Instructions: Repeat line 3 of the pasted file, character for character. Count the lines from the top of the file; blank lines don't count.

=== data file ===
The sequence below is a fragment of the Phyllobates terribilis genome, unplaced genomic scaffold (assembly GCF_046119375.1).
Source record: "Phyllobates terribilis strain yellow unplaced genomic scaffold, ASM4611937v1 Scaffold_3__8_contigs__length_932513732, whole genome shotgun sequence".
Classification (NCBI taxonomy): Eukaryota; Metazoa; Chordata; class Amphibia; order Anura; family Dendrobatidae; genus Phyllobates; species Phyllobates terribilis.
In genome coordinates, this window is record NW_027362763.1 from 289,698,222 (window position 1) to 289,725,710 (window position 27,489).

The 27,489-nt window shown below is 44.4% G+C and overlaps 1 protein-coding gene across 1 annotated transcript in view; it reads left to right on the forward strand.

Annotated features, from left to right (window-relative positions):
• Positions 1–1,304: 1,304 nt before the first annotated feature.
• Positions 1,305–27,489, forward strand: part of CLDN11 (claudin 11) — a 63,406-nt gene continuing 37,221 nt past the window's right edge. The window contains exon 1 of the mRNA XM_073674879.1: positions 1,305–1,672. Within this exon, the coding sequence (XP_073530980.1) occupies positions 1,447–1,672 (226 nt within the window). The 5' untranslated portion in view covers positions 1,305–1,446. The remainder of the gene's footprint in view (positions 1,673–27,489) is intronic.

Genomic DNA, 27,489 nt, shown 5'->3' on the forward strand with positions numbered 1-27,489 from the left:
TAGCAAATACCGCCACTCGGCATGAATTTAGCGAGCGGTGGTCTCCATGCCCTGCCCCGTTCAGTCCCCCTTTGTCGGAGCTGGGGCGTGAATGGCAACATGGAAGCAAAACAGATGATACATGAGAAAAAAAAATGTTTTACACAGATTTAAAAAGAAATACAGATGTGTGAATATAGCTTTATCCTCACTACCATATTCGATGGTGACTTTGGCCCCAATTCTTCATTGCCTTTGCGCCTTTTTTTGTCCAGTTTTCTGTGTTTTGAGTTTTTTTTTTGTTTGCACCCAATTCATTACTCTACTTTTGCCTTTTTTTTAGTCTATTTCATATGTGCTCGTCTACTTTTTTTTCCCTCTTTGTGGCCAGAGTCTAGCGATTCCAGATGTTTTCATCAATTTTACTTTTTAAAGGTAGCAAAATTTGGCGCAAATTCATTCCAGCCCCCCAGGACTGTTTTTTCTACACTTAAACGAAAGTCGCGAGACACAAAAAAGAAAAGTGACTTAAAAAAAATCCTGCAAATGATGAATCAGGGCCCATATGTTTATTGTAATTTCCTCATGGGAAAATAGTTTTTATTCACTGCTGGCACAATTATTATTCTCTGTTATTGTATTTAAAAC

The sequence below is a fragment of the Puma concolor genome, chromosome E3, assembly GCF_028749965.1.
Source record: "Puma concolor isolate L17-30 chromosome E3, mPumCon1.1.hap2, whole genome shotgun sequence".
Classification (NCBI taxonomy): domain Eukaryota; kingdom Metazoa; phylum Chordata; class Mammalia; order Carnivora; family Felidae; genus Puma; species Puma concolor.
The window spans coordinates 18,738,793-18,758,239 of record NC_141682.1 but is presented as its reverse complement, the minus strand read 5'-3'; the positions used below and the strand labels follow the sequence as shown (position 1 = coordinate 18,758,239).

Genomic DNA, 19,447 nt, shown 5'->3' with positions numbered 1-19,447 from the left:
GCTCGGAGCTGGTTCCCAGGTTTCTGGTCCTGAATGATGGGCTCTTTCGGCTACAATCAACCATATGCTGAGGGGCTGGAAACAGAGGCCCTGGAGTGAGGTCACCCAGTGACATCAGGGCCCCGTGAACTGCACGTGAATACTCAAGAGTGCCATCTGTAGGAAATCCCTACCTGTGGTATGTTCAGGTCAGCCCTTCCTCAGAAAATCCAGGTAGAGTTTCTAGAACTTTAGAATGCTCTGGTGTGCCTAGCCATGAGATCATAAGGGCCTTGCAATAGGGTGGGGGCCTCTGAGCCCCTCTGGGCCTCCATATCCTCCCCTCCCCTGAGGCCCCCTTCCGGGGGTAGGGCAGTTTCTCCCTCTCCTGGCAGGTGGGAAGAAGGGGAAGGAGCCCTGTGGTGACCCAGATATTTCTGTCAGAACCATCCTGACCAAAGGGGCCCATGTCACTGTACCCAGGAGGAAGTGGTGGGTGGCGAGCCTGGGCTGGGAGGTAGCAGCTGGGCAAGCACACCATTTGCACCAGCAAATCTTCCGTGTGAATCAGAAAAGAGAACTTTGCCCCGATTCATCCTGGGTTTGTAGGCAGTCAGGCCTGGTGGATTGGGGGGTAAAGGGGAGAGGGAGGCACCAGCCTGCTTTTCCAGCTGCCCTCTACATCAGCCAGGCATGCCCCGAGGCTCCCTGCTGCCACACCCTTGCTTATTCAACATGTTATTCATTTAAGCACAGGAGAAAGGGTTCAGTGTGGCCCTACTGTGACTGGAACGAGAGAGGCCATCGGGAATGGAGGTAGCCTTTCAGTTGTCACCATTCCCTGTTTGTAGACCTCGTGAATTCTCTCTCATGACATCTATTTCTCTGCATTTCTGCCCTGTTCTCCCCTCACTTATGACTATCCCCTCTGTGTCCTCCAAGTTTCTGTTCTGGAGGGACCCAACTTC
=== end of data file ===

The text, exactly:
Classification (NCBI taxonomy): Eukaryota; Metazoa; Chordata; class Amphibia; order Anura; family Dendrobatidae; genus Phyllobates; species Phyllobates terribilis.